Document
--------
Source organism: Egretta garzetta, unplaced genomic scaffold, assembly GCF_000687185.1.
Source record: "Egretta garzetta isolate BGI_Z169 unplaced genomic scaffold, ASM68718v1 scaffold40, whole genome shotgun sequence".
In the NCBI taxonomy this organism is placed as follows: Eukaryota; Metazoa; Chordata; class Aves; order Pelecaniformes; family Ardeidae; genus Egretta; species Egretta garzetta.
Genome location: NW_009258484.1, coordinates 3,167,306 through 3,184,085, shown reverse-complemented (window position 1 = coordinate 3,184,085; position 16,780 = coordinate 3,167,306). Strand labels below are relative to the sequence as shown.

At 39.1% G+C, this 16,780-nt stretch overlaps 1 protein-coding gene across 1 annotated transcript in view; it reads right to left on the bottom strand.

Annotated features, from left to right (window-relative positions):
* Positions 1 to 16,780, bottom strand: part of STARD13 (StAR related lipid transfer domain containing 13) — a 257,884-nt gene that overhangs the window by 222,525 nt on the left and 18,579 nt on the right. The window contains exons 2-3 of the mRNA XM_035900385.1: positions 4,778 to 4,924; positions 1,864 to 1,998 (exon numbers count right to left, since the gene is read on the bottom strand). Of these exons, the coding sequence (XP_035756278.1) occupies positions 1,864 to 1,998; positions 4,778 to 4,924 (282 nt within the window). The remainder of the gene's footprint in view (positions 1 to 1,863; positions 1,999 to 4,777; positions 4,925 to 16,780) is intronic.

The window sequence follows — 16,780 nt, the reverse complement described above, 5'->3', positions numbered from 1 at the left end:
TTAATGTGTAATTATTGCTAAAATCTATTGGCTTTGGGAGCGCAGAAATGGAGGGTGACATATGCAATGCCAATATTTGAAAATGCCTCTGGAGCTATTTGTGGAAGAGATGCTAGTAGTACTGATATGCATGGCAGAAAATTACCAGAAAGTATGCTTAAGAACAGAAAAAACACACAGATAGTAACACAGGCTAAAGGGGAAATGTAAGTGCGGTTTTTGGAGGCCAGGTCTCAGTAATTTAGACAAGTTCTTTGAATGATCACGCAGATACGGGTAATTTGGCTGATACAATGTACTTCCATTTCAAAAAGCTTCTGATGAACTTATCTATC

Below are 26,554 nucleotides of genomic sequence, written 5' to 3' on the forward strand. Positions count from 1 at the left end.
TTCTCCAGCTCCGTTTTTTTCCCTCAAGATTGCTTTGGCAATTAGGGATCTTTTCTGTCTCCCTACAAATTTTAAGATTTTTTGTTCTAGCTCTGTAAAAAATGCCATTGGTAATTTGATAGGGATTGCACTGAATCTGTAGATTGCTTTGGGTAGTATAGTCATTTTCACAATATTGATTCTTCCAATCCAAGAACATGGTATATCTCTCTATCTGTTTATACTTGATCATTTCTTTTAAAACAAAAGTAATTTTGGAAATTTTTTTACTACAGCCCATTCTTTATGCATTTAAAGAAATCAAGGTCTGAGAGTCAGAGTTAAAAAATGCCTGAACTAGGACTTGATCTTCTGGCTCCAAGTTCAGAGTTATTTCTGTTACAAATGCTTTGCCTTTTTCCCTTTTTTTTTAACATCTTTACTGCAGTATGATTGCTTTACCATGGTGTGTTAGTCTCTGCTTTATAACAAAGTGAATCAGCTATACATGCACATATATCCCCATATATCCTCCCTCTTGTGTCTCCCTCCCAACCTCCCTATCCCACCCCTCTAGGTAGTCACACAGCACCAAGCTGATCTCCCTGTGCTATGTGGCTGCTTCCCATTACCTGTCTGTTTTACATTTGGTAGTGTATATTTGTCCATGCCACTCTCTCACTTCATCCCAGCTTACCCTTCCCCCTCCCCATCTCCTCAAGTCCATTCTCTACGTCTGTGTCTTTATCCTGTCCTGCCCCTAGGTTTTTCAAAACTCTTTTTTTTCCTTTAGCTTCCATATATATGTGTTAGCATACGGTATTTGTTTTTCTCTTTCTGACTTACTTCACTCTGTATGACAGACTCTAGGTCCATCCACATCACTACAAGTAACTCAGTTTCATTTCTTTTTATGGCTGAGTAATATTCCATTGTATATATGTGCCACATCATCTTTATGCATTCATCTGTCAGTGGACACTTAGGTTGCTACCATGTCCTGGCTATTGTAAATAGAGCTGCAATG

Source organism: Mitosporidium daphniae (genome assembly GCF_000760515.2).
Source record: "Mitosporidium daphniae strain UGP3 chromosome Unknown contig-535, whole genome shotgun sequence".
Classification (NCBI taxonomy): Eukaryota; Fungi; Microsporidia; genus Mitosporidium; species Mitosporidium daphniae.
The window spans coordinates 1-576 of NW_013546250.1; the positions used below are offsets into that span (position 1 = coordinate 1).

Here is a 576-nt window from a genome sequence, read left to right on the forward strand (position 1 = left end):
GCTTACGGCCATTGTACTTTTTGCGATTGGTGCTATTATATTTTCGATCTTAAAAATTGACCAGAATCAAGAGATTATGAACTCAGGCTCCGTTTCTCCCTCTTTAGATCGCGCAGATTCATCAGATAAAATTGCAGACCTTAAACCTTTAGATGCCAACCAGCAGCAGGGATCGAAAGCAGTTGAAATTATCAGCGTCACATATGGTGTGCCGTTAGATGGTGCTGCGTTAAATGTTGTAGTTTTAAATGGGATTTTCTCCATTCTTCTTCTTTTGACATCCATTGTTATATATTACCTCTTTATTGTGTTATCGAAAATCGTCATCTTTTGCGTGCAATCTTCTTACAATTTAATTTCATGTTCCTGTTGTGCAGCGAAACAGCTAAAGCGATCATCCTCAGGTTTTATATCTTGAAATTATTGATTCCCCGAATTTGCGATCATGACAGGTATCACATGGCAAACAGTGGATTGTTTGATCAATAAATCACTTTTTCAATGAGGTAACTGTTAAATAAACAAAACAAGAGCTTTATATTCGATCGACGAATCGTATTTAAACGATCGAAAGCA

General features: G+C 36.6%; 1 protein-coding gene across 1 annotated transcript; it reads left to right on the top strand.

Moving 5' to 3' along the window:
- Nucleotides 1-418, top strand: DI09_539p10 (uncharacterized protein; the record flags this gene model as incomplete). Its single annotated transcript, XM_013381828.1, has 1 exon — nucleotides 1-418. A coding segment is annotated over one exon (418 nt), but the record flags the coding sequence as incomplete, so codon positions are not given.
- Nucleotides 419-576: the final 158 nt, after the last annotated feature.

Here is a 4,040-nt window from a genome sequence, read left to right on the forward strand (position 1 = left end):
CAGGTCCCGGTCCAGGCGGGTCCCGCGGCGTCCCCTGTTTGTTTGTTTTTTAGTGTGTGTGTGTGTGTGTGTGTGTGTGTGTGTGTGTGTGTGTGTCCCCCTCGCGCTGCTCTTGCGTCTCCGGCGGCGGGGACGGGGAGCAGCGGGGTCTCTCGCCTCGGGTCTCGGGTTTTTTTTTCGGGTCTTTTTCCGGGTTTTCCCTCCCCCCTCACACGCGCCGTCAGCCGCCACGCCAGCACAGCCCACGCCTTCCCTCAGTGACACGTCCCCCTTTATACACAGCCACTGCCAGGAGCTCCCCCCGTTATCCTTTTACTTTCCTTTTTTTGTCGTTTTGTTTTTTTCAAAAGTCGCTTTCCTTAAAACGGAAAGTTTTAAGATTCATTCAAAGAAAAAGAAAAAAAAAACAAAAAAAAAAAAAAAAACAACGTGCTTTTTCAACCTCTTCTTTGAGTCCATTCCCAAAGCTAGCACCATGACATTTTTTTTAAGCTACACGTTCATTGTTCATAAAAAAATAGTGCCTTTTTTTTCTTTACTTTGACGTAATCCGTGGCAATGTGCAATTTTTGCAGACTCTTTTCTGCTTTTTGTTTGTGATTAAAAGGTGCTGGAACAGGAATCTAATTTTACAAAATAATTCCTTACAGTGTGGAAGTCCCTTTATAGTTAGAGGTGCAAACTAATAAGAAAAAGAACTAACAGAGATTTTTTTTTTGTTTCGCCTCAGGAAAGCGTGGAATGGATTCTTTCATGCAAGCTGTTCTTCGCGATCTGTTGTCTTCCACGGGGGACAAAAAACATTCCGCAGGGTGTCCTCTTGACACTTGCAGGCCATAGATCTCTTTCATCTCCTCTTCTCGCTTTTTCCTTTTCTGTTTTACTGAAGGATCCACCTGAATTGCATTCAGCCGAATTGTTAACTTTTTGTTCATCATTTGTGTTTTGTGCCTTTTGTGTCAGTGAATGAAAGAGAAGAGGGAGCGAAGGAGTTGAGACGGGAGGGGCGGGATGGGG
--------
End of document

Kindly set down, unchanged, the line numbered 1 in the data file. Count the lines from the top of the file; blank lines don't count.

Source organism: Egretta garzetta, unplaced genomic scaffold, assembly GCF_000687185.1.